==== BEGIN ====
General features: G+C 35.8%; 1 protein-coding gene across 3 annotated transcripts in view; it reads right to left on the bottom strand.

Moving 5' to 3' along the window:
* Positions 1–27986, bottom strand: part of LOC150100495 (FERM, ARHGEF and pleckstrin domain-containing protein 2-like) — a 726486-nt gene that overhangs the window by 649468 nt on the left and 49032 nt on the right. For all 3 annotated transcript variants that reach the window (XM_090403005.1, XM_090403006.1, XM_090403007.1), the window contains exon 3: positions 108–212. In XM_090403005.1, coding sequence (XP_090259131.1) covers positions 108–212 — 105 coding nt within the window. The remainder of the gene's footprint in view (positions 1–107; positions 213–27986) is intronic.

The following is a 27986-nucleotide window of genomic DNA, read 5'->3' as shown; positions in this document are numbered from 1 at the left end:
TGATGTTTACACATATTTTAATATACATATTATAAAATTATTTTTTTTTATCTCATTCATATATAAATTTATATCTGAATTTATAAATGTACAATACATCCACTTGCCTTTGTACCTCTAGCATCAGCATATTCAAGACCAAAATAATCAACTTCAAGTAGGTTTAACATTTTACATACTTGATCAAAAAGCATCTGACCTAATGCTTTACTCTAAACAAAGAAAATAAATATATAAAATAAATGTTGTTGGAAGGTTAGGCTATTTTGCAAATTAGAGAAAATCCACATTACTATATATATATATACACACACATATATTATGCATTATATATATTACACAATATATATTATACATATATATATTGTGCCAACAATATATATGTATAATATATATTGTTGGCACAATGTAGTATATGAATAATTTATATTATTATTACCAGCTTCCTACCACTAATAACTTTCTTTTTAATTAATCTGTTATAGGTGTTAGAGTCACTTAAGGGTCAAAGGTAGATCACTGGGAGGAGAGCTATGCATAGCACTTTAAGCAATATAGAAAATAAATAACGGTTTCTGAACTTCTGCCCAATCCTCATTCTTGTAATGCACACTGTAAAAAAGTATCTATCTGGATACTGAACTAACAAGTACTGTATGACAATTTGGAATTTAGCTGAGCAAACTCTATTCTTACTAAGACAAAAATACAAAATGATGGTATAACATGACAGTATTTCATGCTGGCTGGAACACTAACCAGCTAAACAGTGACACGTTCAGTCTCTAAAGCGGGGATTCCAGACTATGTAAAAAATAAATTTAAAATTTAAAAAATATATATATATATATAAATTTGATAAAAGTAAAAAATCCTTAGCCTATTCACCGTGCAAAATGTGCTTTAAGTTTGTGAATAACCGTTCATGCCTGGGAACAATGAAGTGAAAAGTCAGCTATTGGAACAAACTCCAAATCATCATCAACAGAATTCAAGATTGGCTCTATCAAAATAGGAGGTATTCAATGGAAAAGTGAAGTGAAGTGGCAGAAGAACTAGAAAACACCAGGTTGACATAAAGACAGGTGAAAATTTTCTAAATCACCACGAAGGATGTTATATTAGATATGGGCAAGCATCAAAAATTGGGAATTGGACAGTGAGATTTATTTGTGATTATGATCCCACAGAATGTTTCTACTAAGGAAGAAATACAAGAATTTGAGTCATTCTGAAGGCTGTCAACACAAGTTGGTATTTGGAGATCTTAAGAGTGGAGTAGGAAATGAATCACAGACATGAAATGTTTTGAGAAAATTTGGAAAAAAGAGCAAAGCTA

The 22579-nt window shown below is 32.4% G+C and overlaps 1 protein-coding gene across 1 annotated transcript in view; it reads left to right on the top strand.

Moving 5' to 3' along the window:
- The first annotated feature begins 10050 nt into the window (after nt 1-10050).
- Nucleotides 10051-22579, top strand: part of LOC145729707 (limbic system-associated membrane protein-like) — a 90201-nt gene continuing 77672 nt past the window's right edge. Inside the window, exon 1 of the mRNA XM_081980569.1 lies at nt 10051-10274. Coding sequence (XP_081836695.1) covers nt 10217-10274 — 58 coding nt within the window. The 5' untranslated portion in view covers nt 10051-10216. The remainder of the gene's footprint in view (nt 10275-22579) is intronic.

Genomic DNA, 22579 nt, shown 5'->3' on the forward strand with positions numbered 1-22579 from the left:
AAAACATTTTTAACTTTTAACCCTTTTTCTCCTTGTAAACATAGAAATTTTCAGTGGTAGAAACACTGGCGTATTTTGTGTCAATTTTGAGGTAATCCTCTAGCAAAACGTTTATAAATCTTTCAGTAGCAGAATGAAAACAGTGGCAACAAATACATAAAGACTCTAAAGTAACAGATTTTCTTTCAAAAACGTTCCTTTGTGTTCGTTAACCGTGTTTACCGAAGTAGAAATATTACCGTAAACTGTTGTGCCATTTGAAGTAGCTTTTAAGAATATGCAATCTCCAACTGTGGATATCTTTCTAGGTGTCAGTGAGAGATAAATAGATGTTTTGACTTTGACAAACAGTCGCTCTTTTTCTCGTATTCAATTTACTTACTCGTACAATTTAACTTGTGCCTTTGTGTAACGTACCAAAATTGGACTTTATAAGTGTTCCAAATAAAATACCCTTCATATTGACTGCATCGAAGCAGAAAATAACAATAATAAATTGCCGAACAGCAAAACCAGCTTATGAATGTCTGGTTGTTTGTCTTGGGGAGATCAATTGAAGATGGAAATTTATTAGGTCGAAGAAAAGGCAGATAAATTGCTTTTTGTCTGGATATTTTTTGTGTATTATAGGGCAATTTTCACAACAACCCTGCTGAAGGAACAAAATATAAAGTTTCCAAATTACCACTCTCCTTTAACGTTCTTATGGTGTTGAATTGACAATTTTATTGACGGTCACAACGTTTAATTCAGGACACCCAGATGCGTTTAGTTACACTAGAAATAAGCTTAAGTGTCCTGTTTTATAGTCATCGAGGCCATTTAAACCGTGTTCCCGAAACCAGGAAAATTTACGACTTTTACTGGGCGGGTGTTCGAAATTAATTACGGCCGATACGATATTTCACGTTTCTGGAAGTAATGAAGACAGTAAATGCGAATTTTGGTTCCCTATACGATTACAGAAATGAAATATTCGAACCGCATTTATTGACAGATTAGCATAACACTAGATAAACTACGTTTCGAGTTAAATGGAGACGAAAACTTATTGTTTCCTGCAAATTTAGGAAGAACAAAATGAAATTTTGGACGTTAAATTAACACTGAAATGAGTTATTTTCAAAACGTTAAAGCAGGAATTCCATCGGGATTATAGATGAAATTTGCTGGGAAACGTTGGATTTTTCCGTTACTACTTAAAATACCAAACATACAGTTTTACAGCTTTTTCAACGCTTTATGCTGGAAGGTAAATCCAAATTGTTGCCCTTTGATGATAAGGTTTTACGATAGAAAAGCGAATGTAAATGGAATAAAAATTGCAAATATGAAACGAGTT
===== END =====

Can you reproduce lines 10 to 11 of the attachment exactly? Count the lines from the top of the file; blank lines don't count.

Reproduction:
Genomic DNA, 22579 nt, shown 5'->3' on the forward strand with positions numbered 1-22579 from the left:
AAAACATTTTTAACTTTTAACCCTTTTTCTCCTTGTAAACATAGAAATTTTCAGTGGTAGAAACACTGGCGTATTTTGTGTCAATTTTGAGGTAATCCTCTAGCAAAACGTTTATAAATCTTTCAGTAGCAGAATGAAAACAGTGGCAACAAATACATAAAGACTCTAAAGTAACAGATTTTCTTTCAAAAACGTTCCTTTGTGTTCGTTAACCGTGTTTACCGAAGTAGAAATATTACCGTAAACTGTTGTGCCATTTGAAGTAGCTTTTAAGAATATGCAATCTCCAACTGTGGATATCTTTCTAGGTGTCAGTGAGAGATAAATAGATGTTTTGACTTTGACAAACAGTCGCTCTTTTTCTCGTATTCAATTTACTTACTCGTACAATTTAACTTGTGCCTTTGTGTAACGTACCAAAATTGGACTTTATAAGTGTTCCAAATAAAATACCCTTCATATTGACTGCATCGAAGCAGAAAATAACAATAATAAATTGCCGAACAGCAAAACCAGCTTATGAATGTCTGGTTGTTTGTCTTGGGGAGATCAATTGAAGATGGAAATTTATTAGGTCGAAGAAAAGGCAGATAAATTGCTTTTTGTCTGGATATTTTTTGTGTATTATAGGGCAATTTTCACAACAACCCTGCTGAAGGAACAAAATATAAAGTTTCCAAATTACCACTCTCCTTTAACGTTCTTATGGTGTTGAATTGACAATTTTATTGACGGTCACAACGTTTAATTCAGGACACCCAGATGCGTTTAGTTACACTAGAAATAAGCTTAAGTGTCCTGTTTTATAGTCATCGAGGCCATTTAAACCGTGTTCCCGAAACCAGGAAAATTTACGACTTTTACTGGGCGGGTGTTCGAAATTAATTACGGCCGATACGATATTTCACGTTTCTGGAAGTAATGAAGACAGTAAATGCGAATTTTGGTTCCCTATACGATTACAGAAATGAAATATTCGAACCGCATTTATTGACAGATTAGCATAACACTAGATAAACTACGTTTCGAGTTAAATGGAGACGAAAACTTATTGTTTCCTGCAAATTTAGGAAGAACAAAATGAAATTTTGGACGTTAAATTAACACTGAAATGAGTTATTTTCAAAACGTTAAAGCAGGAATTCCATCGGGATTATAGATGAAATTTGCTGGGAAACGTTGGATTTTTCCGTTACTACTTAAAATACCAAACATACAGTTTTACAGCTTTTTCAACGCTTTATGCTGGAAGGTAAATCCAAATTGTTGCCCTTTGATGATAAGGTTTTACGATAGAAAAGCGAATGTAAATGGAATAAAAATTGCAAATATGAAACGAGTT